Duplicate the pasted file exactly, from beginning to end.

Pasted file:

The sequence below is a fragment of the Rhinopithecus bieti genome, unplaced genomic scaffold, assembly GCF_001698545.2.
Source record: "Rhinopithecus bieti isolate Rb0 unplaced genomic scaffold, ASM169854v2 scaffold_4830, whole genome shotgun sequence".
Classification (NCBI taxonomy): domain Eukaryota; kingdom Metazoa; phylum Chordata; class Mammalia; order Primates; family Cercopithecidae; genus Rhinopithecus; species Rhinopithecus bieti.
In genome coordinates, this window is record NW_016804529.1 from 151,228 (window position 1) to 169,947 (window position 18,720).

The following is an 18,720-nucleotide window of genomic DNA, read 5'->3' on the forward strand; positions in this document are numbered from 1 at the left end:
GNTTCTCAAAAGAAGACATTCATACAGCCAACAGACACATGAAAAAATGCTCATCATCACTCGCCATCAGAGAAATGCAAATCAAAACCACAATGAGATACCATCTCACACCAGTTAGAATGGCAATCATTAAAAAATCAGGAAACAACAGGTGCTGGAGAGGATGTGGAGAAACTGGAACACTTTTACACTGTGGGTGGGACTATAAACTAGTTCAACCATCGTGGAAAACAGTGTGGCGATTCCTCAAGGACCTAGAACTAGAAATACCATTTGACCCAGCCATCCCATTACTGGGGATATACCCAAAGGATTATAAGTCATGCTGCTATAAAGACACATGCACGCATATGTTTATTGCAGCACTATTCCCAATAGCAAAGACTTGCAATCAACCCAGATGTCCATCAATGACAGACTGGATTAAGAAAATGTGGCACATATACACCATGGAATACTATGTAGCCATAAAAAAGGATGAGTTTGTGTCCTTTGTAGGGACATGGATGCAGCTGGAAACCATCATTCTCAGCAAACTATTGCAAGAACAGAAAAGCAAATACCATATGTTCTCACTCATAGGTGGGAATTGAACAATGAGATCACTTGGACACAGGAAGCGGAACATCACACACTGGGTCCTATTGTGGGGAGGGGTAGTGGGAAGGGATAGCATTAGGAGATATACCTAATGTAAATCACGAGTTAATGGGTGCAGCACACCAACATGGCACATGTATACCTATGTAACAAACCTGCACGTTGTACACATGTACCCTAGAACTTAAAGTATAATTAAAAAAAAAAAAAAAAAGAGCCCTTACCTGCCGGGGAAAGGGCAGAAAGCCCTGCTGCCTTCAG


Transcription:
The sequence below is a fragment of the Rhinopithecus bieti genome, unplaced genomic scaffold, assembly GCF_001698545.2.
Source record: "Rhinopithecus bieti isolate Rb0 unplaced genomic scaffold, ASM169854v2 scaffold_4830, whole genome shotgun sequence".
Classification (NCBI taxonomy): domain Eukaryota; kingdom Metazoa; phylum Chordata; class Mammalia; order Primates; family Cercopithecidae; genus Rhinopithecus; species Rhinopithecus bieti.
In genome coordinates, this window is record NW_016804529.1 from 151,228 (window position 1) to 169,947 (window position 18,720).

The following is an 18,720-nucleotide window of genomic DNA, read 5'->3' on the forward strand; positions in this document are numbered from 1 at the left end:
GNTTCTCAAAAGAAGACATTCATACAGCCAACAGACACATGAAAAAATGCTCATCATCACTCGCCATCAGAGAAATGCAAATCAAAACCACAATGAGATACCATCTCACACCAGTTAGAATGGCAATCATTAAAAAATCAGGAAACAACAGGTGCTGGAGAGGATGTGGAGAAACTGGAACACTTTTACACTGTGGGTGGGACTATAAACTAGTTCAACCATCGTGGAAAACAGTGTGGCGATTCCTCAAGGACCTAGAACTAGAAATACCATTTGACCCAGCCATCCCATTACTGGGGATATACCCAAAGGATTATAAGTCATGCTGCTATAAAGACACATGCACGCATATGTTTATTGCAGCACTATTCCCAATAGCAAAGACTTGCAATCAACCCAGATGTCCATCAATGACAGACTGGATTAAGAAAATGTGGCACATATACACCATGGAATACTATGTAGCCATAAAAAAGGATGAGTTTGTGTCCTTTGTAGGGACATGGATGCAGCTGGAAACCATCATTCTCAGCAAACTATTGCAAGAACAGAAAAGCAAATACCATATGTTCTCACTCATAGGTGGGAATTGAACAATGAGATCACTTGGACACAGGAAGCGGAACATCACACACTGGGTCCTATTGTGGGGAGGGGTAGTGGGAAGGGATAGCATTAGGAGATATACCTAATGTAAATCACGAGTTAATGGGTGCAGCACACCAACATGGCACATGTATACCTATGTAACAAACCTGCACGTTGTACACATGTACCCTAGAACTTAAAGTATAATTAAAAAAAAAAAAAAAAAGAGCCCTTACCTGCCGGGGAAAGGGCAGAAAGCCCTGCTGCCTTCAG